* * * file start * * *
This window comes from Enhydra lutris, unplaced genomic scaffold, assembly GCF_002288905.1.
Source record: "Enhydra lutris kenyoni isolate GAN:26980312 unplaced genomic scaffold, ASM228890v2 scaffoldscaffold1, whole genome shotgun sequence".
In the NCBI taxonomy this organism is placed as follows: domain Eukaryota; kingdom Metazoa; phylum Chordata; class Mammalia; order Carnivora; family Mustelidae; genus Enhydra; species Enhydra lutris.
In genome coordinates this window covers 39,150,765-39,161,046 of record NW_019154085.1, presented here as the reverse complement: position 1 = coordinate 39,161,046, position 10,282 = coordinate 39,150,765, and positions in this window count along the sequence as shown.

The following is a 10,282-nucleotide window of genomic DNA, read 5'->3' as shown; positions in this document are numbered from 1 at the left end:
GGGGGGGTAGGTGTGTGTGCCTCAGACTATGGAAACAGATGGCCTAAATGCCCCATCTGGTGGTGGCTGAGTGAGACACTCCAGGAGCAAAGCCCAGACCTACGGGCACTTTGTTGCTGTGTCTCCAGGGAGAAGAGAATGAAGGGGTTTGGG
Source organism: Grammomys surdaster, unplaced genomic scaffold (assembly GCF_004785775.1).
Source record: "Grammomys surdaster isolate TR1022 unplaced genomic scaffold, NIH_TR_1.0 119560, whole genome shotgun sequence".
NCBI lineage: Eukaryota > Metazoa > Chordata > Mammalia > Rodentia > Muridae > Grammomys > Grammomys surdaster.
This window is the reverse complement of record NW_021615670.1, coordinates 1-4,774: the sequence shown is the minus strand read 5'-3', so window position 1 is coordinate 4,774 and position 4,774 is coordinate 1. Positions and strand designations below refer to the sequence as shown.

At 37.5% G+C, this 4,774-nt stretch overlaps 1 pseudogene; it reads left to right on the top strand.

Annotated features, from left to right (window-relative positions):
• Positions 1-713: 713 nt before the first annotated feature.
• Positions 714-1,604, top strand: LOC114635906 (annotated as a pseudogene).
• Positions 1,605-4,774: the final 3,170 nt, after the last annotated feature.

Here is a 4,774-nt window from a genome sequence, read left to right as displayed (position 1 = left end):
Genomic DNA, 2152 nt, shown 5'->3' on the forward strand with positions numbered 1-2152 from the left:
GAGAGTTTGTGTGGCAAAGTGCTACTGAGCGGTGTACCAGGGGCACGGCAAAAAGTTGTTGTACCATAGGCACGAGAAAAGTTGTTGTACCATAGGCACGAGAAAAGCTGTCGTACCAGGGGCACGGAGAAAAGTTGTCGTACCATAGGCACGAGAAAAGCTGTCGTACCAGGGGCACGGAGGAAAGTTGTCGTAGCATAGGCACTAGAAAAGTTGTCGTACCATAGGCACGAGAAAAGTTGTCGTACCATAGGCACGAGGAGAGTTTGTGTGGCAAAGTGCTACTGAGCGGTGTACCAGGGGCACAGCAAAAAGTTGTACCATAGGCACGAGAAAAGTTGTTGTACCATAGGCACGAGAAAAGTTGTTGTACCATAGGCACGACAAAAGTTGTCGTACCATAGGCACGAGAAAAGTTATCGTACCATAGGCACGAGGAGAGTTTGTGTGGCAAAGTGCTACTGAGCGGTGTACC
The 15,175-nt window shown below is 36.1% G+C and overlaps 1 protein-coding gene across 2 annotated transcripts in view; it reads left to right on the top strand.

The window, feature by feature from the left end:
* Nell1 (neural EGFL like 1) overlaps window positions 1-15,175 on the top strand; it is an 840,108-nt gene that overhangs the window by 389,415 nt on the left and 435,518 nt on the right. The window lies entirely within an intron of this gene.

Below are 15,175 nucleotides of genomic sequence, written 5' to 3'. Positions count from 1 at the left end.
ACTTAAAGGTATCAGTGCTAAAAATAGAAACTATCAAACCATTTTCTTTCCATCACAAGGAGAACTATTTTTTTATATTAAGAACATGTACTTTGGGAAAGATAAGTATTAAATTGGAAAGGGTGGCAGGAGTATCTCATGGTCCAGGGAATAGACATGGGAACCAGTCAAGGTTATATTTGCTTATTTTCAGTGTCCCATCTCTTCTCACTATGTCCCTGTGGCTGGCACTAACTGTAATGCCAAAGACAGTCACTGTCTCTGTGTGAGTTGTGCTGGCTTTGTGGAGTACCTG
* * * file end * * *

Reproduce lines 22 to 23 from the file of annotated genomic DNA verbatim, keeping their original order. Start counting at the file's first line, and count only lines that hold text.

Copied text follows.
Below are 15,175 nucleotides of genomic sequence, written 5' to 3'. Positions count from 1 at the left end.
ACTTAAAGGTATCAGTGCTAAAAATAGAAACTATCAAACCATTTTCTTTCCATCACAAGGAGAACTATTTTTTTATATTAAGAACATGTACTTTGGGAAAGATAAGTATTAAATTGGAAAGGGTGGCAGGAGTATCTCATGGTCCAGGGAATAGACATGGGAACCAGTCAAGGTTATATTTGCTTATTTTCAGTGTCCCATCTCTTCTCACTATGTCCCTGTGGCTGGCACTAACTGTAATGCCAAAGACAGTCACTGTCTCTGTGTGAGTTGTGCTGGCTTTGTGGAGTACCTG